Saturday, 18 December 2010

Conventionally ill-prepared

The secret of success is preparation, preparation and meticulous preparation.

Different companies have different ways of celebrating Christmas. My last one put the accent on fun. The venues and the food were good but not exceptional, rooms were laid on for anyone who wanted to stay over and there was a free bar. Partners/spouses were welcome. Hair was let down and people had a good time.

My present company has a different approach. The dinner was in one of London’s better restaurants, the kind that gets rosettes or stars in various guides. Partners weren’t invited. And it was black tie.

I love that expression, ‘black tie’. It’s a test in itself. Either you know that it’s code for ‘wear a dinner jacket’ (OK, OK, tuxedo for you out there in the colonies) or you fall at the first hurdle.

Now I haven’t worn one of those monkey suits for donkey’s years. I still have one, bought for some stiff occasion with a bunch of health service accountants twenty years ago, but for aeons it has done nothing but hang in my wardrobe. I never complained about this state of affairs, as I always dread the idea of ‘black tie’ events. The sheer formality makes me cringe in anticipation, which  probably explains why I didn’t get round to climbing into uniform until late in the afternoon of the day itself.

It shouldn’t have been that late, but I went to a customer presentation beforehand, about 27 miles away. At a pinch, you can drive 27 miles in not a lot over half an hour; if much of the journey is in built-up areas, you might take an hour. Even my sat nav suggested 52 minutes. But a little snow fell, and that was it. Bingo. Gridlock. It took me two and a half hours to get home. That’s significantly longer than it would have taken in the age of horse transport.

So it was pretty last minute when I started to dress up. I turned to the suit first: to my relief, I could still get into it. Danielle thought it was horribly old-fashioned, but then isn’t it the whole point of dinner jackets to be old-fashioned?

Then came the infamous black tie itself. As I looked at mine I was struck by the dilemma that this article of clothing always triggers: can I remember how to tie it? There comes a point in tying a bow tie when it’s obvious that what you're going to do next has absolutely no chance of producing a knot; then you do it; and miracle of miracles, a knot is formed.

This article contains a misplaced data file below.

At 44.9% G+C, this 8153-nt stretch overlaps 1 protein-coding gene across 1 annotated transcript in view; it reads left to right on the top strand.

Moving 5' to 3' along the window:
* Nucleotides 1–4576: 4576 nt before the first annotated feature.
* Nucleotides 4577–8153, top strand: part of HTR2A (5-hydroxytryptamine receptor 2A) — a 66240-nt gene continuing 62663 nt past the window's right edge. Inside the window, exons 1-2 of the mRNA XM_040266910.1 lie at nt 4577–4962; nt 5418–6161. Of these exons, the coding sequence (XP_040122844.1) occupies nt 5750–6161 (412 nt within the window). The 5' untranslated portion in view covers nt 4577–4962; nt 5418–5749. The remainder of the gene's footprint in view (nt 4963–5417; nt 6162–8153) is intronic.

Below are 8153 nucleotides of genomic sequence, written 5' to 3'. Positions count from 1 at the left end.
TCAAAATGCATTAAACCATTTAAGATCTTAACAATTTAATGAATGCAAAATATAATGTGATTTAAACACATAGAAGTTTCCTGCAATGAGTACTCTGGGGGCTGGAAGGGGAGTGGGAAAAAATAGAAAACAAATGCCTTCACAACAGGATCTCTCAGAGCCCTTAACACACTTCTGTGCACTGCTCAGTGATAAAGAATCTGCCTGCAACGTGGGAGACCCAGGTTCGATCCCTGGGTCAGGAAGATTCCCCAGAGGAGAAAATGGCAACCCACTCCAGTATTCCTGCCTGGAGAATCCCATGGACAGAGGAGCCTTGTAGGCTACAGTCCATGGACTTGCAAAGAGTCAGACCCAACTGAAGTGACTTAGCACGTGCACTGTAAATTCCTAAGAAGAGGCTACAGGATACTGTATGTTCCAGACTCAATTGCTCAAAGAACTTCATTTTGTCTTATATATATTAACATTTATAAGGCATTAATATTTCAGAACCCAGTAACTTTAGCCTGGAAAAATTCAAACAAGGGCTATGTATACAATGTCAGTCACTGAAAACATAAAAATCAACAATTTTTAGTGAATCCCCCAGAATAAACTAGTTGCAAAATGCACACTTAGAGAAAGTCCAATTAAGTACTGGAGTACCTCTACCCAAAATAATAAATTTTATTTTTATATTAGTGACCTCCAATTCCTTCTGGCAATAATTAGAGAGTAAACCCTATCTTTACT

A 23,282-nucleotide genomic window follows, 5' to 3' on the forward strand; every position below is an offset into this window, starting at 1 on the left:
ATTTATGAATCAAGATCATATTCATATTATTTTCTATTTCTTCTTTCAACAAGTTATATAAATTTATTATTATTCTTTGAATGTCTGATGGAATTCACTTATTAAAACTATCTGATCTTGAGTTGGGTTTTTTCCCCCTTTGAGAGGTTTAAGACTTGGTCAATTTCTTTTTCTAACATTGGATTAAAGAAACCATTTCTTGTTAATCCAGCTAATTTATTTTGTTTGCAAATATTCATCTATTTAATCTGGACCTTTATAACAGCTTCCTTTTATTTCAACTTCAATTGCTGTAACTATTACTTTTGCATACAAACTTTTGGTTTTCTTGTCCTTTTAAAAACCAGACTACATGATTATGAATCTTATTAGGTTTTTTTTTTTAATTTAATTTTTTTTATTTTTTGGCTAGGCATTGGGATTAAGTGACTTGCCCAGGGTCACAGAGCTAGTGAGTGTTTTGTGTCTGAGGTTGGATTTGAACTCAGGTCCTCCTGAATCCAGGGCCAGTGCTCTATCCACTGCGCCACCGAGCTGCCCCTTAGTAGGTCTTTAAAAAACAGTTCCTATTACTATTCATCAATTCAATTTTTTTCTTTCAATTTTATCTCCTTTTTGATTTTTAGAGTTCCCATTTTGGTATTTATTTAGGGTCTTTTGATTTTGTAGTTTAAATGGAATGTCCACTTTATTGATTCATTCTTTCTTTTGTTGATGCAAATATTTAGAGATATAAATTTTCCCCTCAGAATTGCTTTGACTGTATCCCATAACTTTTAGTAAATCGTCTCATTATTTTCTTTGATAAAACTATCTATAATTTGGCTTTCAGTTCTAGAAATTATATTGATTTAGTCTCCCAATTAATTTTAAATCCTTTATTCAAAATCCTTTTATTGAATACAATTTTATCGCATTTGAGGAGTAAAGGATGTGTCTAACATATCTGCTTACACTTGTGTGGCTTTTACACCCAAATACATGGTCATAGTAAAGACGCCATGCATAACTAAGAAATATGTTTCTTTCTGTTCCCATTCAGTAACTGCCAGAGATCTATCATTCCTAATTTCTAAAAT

And before you ask, I don’t wear a ready-made bowtie because, hey, where would the fun be in that?

So I had the suit and after twenty minutes of struggle I had established I still knew how to tie the tie. Then came the sickening heart-stopping moment when I realised I didn’t actually have anything to put under the tie. You can’t wear a dinner jacket without a dress shirt, and I couldn’t find one anywhere.

Something missing

It was 7:30. I needed to catch the 7:46 train. Maybe if I got the 8:04 I could still just about make it. Later than that and, well, I’d be late.

At that point Danielle came in.

‘You know your cufflinks?’

‘Yes,’ I said. I never wear cufflinks, which irritate me as much as dinner jackets. If God had meant us to wear cufflinks, I feel, he would never have given us buttons.

So I hadn’t seen my cufflinks for months. Nor, it now transpired, had Danielle. ‘They’re somewhere safe,’ she told me. ‘I put them somewhere really secure when we moved so they wouldn’t get stolen. So you can rest assured they’re safe.’

‘But not actually available?’ I felt obliged to ask.

We leaped into the car and drove into the town centre. At ten to eight on a Friday evening in Luton, practically everything is shut, but fortunately not that great department store, Debenham’s, whose praises I can’t sing loudly enough.

Minutes later I was doing a swift change in the car, and managed to catch the 8:20 stopping train that got me to the restaurant 30 minutes late. But at least sporting a smart new dress shirt, cufflinked at the wrists, with a hand-tied black bow tie and an old-fashioned but entirely serviceable dinner jacket. And with a nagging feeling that I might have done well to check all these items earlier.

And the evening itself? My colleagues welcomed me to the dinner with great and, to my astonishment, apparently sincere cordiality. The food and wine were outstanding, the company friendly and cheerful. What I had initially dreaded turned into a perfectly pleasant evening. More conventional than in the last place, certainly, but it managed to be just as much fun.

However, the fact that it worked out well in the end hardly excuses my woeful lack of preparation, does it?

1 comment:

Anonymous said...

And the recovery is in the hands of unprepared chaps like you!